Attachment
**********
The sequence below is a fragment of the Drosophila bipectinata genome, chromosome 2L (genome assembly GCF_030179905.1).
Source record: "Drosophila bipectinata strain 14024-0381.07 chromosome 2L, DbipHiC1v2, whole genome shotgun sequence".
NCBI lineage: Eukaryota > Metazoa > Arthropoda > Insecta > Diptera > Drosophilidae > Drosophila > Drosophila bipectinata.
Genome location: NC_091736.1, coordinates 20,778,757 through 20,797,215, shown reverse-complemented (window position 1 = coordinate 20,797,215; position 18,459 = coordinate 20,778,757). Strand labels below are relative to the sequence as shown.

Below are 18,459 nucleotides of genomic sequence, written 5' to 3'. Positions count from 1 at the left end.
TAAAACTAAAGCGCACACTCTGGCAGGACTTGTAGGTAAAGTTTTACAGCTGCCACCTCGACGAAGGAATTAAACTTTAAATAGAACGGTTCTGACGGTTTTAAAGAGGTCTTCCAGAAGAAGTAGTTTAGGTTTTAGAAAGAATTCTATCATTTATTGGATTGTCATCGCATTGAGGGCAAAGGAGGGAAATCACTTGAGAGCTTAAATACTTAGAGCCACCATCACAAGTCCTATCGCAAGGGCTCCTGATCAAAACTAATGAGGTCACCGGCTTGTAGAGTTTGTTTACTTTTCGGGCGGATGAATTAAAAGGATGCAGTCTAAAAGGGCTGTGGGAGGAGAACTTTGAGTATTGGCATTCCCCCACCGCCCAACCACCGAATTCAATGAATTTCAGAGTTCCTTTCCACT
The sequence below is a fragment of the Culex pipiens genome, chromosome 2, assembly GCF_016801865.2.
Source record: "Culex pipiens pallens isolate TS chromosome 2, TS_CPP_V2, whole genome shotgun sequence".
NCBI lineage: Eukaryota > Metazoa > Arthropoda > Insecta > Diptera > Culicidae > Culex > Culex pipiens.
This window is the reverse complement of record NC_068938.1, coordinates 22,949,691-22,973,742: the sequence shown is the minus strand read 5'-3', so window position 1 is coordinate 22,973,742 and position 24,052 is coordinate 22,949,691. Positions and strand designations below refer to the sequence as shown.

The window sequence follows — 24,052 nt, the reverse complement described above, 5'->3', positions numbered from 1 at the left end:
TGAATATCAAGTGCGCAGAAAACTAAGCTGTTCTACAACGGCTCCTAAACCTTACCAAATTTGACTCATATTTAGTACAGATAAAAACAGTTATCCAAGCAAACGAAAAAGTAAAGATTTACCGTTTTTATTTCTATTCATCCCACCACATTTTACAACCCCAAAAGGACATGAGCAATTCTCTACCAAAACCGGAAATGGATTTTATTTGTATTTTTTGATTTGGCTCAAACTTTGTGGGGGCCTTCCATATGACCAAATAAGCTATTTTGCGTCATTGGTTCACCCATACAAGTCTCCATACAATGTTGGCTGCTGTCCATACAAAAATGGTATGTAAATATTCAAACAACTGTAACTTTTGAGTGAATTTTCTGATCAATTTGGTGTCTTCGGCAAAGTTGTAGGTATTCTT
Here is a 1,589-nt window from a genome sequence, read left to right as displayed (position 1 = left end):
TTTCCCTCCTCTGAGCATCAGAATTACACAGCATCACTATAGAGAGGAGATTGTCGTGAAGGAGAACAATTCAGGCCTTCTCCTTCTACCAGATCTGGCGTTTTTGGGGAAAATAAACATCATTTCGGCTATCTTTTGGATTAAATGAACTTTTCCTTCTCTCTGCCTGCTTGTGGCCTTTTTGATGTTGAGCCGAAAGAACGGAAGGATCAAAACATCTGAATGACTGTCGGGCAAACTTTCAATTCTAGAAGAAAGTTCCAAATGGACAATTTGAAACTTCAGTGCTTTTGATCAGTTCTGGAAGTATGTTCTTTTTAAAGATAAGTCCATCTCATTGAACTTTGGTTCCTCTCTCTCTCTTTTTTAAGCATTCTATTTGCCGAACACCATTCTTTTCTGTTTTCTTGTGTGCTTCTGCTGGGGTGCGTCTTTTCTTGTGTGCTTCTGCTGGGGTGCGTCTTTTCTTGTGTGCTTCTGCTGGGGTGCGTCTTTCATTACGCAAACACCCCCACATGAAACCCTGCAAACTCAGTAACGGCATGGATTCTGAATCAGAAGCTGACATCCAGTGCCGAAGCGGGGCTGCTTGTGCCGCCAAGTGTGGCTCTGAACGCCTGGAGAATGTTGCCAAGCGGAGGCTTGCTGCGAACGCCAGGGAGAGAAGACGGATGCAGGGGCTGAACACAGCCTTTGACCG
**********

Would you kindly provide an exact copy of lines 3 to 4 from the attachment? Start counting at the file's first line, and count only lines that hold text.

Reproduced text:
NCBI lineage: Eukaryota > Metazoa > Arthropoda > Insecta > Diptera > Drosophilidae > Drosophila > Drosophila bipectinata.
Genome location: NC_091736.1, coordinates 20,778,757 through 20,797,215, shown reverse-complemented (window position 1 = coordinate 20,797,215; position 18,459 = coordinate 20,778,757). Strand labels below are relative to the sequence as shown.